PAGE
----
Hans Monderman, the Dutch traffic engineer, observed that when the power went out to a set of traffic lights, accidents were reduced not increased. Because people are basically programed to observe self-preservation and will be on the alert. Oh, and if you treat people like idiots, they act like idiots.
As an experiment, he replaced the busiest traffic-light intersection in Drachten, handling 22,000 cars a day, with a traffic circle, an extended cycle path, and a pedestrian area. In the two years following . . . the number of accidents plummeted to only two, compared with thirty-six crashes in the four years prior. Traffic moves more briskly through the intersection when all drivers know they must be alert and use their common sense, while backups and the road rage associated with them have virtually disappeared. Monderman likened it to skaters in a crowded ice rink who manage successfully to tailor their movements to those of the other skaters. He also believed that an excess of signage led drivers to take their eyes off the road, and actually contributed to making junctions less safe. More here.
Over at FEE, Prof Tucker was almost killed at a stop sign and came up with these thoughts:
This morning, I was sitting at a stop light and heard a terrifying screeching. A black sedan headed my direction from the oncoming lane was careening across six lanes of traffic, with squealing brakes and tires, through the intersection, flying forward some 75 or so yards and finally landing against a pole with a mighty impact. Terror shot through everyone in the vicinity.
Green means go. The problem was that there were cars in the way.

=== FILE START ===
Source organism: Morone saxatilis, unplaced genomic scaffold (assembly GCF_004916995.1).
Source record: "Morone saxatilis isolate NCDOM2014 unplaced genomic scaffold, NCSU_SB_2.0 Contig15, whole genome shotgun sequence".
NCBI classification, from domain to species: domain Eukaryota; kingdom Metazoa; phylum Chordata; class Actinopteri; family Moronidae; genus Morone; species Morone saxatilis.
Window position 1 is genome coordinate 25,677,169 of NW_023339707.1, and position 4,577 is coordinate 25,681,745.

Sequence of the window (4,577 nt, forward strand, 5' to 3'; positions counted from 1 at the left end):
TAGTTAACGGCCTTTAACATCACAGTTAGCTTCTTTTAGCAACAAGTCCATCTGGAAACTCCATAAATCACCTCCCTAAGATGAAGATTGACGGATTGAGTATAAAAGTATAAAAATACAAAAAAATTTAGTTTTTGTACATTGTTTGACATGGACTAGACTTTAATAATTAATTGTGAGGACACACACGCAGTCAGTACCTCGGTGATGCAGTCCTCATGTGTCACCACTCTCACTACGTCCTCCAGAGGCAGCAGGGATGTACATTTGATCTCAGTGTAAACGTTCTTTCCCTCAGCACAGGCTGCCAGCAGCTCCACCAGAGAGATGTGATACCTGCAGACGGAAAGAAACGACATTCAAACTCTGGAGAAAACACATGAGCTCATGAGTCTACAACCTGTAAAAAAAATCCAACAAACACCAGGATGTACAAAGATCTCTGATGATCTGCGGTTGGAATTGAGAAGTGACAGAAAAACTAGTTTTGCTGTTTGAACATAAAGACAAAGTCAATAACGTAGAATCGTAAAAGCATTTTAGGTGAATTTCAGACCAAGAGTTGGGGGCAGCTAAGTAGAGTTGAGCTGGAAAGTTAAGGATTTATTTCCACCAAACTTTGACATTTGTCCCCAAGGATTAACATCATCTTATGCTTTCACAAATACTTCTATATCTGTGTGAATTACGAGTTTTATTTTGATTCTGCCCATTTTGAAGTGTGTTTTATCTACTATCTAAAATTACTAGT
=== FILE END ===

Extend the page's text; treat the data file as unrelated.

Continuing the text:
What happened? The woman behind the wheel had been driving 45 mph and saw a green light ahead of her. Green means go. The problem was that there were cars in the way. By the time she took note of this, it was too late. She swerved into the next lane and lost control of her car. Even an hour later, there were still police cars, fire engines, and ambulances everywhere. It was very bad, but it could have been much worse.
She should have been more alert, of course. But like most drivers, her attention was entirely on the fact that the green light gave her the right of way, regardless of what was around her. Green gives her the legal right to drive forward. It doesn’t guarantee that doing so will be safe.
Traffic engineers need to rig the signaling system to let people know that most basic condition of driving: for your sake and others, be safe. Increasingly, in Europe, they are addressing the problem in an unusual way: fewer lights, stops, rules, and signals are better than more. Some cities are eliminating signs and signals at major intersections completely, based on the realization that individual, on-the-ground rationality works better than top-down rules.
Traffic and Liberty
In the 1960s, when libertarianism as a political outlook was coming into its own, people made lots of fun of our obsession with laws and rules. They said that instead of saving civilization from barbarians, we spent all our time kvetching about the stop sign down the street.
Modern traffic theory is coming around to the view that signs, rules, and instructions have made the roads far less safe.
It is funny caricature. But every caricature contains truth. Stop signs and traffic lights, on public property and enforced by agents of the state, can in fact have grimly coercive features. I rolled through one once, got a ticket, forgot to pay it, and found myself arrested during Sunday brunch. As I languished in jail, I was given a poignant illustration of the maxim that every law is ultimately enforced at the point of a gun.
Here’s what’s interesting: it seems that libertarians did not in fact spend enough time kvetching about stop signs. Modern traffic theory is coming around to the view that signs, rules, and instructions have made the roads far less safe. When you remove them, the results point to a paradox: the less you tell people what to do, the better people are at figuring it out for themselves.
Vox, which is known as a center-left political publication, has made an interesting film about this theory in practice. They present it as a purely engineering point. Drivers need visual cues to govern how fast they are going. These cues are called “edge friction.” If you eliminate them all, traffic speeds up and drivers become less interested in and cautious about possible signs of danger around them. But when you add random cues all around–pedestrians, drivers of all sorts going every which way–people become attentive to others.